The Letters of Horace Walpole, Earl of Orford — Volume 3 eBook

This eBook from the Gutenberg Project consists of approximately 1,055 pages of information about The Letters of Horace Walpole, Earl of Orford — Volume 3.

Monday evening.

You are a delightful manager of the House of Commons, to reckon 540, instead of 565!  Sandwich was more accurate In lists, and would not have miscounted 25, which are something in a division.

(972) Mr. Conway had intimated to Walpole, that it was the wish of Lord Chatham, that he should move the address on the King’s speech at the opening of the session.-E.

(973) On the topic of ridicule, Walpole had, a few days before, thus expressed himself in a letter to Madame du Deffand:—­“Il y avoit longtemps avant la date de notre connaissance, que cette crainte de ridicule s’`etoit plant`ee dans mon esprit, et vous devez assur`ement vous ressouvenir a quel point elle me poss`edoit, et combien de fois je vous en ai entretenu.  N’allez pas lui chercher une naissance r`ecente.  D`es le moment que je cessais d’`etre jeune, j’ai eu une peur horrible de devenir un veillard ridicule.”  To this the lady replied—­“Vos craintes sur le ridicule sont des terreurs paniques, mais on ne gu`erit point de la peur; je n’ai point une semblable foiblesse; je sais qu’`a mon age on est `a l’abri de donner du scandale:  si l’on aime, on n’a point `a s’en cacher; l’amiti`e ne sera jamais un sentiment ridicule, quand elle ne fait pas faire des folies; mais gardons-nous d’en prof`erer le nom, puisque vous avez de si bonnes raisons de la vouloir proscrire."-E.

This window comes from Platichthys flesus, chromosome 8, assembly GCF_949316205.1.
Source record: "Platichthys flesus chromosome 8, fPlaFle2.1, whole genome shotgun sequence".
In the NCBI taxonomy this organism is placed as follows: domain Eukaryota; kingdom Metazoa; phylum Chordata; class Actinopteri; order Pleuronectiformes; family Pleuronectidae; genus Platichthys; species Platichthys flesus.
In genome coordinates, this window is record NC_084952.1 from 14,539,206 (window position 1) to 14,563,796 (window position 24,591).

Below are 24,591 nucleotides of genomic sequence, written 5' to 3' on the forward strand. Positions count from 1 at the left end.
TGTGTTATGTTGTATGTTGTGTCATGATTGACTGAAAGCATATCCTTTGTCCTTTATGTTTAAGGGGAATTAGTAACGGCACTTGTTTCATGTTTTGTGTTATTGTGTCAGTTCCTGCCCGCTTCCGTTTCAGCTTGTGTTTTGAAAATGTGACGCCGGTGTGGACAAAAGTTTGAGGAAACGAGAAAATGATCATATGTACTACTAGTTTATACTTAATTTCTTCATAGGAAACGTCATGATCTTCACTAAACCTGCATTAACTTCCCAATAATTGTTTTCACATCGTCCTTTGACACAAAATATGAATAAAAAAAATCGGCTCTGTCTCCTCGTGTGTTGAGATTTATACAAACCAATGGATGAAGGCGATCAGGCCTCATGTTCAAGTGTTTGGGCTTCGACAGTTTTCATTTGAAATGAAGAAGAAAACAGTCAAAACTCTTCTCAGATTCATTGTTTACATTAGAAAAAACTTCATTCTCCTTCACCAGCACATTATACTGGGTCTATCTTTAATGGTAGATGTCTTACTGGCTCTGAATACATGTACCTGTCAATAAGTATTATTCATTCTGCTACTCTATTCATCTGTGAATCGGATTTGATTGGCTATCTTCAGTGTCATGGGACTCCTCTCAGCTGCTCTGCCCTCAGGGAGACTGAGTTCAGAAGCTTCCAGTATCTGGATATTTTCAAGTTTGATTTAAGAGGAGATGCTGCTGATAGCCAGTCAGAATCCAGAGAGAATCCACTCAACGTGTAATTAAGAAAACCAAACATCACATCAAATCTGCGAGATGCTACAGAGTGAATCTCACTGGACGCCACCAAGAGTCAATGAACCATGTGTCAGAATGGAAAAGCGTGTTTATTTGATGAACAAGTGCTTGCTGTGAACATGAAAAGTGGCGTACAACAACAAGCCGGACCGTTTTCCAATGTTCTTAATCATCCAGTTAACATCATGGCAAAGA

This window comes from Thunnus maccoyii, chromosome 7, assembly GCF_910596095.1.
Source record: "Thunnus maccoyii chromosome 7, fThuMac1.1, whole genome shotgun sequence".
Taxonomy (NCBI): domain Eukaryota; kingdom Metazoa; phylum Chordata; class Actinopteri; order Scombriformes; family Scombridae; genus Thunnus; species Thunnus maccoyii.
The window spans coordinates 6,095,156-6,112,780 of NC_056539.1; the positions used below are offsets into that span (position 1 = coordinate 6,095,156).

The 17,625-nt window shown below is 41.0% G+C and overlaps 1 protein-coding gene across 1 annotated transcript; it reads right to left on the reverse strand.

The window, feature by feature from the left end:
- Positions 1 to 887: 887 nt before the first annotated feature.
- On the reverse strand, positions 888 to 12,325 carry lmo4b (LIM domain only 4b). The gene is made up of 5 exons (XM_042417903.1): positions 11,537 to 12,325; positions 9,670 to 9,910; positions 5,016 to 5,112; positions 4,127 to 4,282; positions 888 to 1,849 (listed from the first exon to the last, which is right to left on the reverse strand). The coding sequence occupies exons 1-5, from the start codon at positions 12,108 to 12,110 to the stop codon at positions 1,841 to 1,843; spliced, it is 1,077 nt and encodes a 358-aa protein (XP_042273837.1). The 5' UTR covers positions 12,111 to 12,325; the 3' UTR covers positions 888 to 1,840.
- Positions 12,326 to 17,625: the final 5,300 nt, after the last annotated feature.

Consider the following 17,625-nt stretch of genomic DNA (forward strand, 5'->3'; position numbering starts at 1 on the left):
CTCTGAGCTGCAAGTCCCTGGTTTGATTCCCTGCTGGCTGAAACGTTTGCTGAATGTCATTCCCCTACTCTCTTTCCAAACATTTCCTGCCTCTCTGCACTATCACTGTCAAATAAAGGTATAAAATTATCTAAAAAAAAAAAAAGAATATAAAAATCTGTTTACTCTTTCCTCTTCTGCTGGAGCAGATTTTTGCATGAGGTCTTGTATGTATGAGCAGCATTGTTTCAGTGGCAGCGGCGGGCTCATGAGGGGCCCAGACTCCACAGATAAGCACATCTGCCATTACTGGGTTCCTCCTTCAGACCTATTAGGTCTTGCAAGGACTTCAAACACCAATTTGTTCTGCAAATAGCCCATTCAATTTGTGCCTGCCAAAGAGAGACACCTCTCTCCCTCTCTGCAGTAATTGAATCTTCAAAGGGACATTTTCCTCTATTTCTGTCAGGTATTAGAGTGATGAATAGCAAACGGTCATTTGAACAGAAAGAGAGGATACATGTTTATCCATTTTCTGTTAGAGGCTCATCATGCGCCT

Letter 319 To George Montagu, Esq.  Strawberry Hill, Oct. 22, 1766. (page 492)

They may say what they will, but it does one ten times more good to leave Bath than to go to it.  I may sometimes drink the waters, as Mr. Bentley used to say I invited company hither that I did not care for, that I might enjoy the pleasure of their going away.  My health is certainly amended, but I did not feel the satisfaction of it till I got home.  I have still a little rheumatism in one shoulder, which was not dipped in Styx, and is still mortal; but, while I went to the rooms, or stayed in my chambers in a dull court, I thought I had twenty complaints.  I don’t perceive one of them.

Having no companion but such as the place afforded, and which I did not accept, my excursions were very few; besides that the city is so guarded with mountains, that I had not patience to be jolted like a pea in a drum, in my chaise alone.  I did go to Bristol, the dirtiest great shop I ever saw, with so foul a river, that, had I seen the least appearance of cleanliness, I should have concluded they washed all their linen in it, as they do at Paris.  Going into the town, I was struck with a large Gothic building, coal-black, and striped with white; I took it for the devil’s cathedral.  When I came nearer, I found it was a uniform castle, lately built, and serving for stables and offices to a smart false Gothic house on the other side of the road.

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The Letters of Horace Walpole, Earl of Orford — Volume 3 from Project Gutenberg. Public domain.
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